Wednesday, June 16, 2010

Front garden “makeover”

I’ve been putting off posting pictures of the latest incarnation of our front garden. I kept thinking it would be better ‘next week’ well, I’ve finally came to terms with the fact that I hate it. I loved it 2 years ago. That version was what I designed and loved, the plants were mature and looking fabulous. Then two back to back harsh winters killed plants that had previously been hardy in Portland for years. It was time to start over. For example the Phormium would not be replanted. Here are their remains, behind the blooming Euphorbia.
And they go bye-bye!
Likewise the remaining Cordylines would live or die but never again would I replant them. So what to go forward with? I’d been flirting with Manzanita and Ceanothus in others gardens. It was finally time to invite them into mine. But the plants I’ve purchased are small. I had gotten used to BIG, and now I am starting over. Another long term crush, Cotinus. I’ve loved the foliage on this dark stunner for years. Finally I’ve planted one in my garden. Please grow little Cotinus grow!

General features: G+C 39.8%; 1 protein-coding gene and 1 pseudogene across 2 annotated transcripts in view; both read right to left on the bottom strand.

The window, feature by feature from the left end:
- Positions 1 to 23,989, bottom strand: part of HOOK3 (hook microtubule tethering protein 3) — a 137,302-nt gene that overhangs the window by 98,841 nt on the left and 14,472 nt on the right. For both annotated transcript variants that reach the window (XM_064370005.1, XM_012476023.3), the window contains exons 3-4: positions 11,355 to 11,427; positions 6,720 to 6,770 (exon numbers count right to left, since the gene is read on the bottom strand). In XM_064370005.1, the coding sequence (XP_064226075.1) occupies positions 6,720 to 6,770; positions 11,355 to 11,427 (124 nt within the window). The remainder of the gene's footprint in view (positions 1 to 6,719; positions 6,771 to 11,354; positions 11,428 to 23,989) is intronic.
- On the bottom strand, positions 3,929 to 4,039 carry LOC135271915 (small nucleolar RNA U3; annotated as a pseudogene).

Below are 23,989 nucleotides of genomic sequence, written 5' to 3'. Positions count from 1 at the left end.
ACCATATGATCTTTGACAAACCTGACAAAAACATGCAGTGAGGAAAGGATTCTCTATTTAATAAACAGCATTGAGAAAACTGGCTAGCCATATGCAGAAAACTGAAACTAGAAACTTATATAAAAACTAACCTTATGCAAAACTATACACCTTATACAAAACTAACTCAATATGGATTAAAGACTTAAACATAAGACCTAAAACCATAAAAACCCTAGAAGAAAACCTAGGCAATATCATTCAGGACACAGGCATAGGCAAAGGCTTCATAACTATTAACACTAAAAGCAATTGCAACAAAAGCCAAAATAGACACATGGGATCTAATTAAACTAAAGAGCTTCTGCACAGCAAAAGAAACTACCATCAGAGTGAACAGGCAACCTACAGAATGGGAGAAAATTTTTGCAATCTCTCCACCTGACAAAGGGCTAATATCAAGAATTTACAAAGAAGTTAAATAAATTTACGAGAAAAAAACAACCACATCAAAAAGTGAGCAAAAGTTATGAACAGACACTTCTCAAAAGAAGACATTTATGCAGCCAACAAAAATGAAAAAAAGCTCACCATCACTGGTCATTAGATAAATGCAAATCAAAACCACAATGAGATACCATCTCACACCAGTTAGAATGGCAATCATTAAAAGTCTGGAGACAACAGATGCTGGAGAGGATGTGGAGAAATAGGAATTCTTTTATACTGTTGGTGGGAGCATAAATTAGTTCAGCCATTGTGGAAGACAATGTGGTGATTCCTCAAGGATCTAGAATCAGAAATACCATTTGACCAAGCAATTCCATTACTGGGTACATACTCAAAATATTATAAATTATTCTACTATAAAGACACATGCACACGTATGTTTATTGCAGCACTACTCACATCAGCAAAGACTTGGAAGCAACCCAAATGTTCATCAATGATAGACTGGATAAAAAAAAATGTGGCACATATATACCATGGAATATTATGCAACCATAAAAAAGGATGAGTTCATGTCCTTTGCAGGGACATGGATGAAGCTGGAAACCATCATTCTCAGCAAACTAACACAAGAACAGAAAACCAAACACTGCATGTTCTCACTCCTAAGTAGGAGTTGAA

The plan…

Since the Euphorbia on the south-end are evergreen, and their chartreuse blooms in the spring last for weeks and weeks, that’s where the Cotinus was planted. The contrast between the dark burgundy leaves and the chartreuse blooms will be fabulous! And since the Cotinus is deciduous the Euphorbia will carry that end of the garden through the winter months.
Add Yucca 'bright star,' Yucca filamentosa 'Color Guard,’ Eryngium Yuccifolium and Euphorbia rigida and there is (or will be) plenty of interest to carry the south end of the garden.

And as bonus the Yucca 'bright star' which has never looked particularly good since the day I planted it is having babies!
The Manzanita… Arctostaphylos densiflora 'Harmony' anchors the north end. Or hopefully it will, some day. Right now its just couple of perky little twigs that you can barely make out above the Tetrapanax leaves.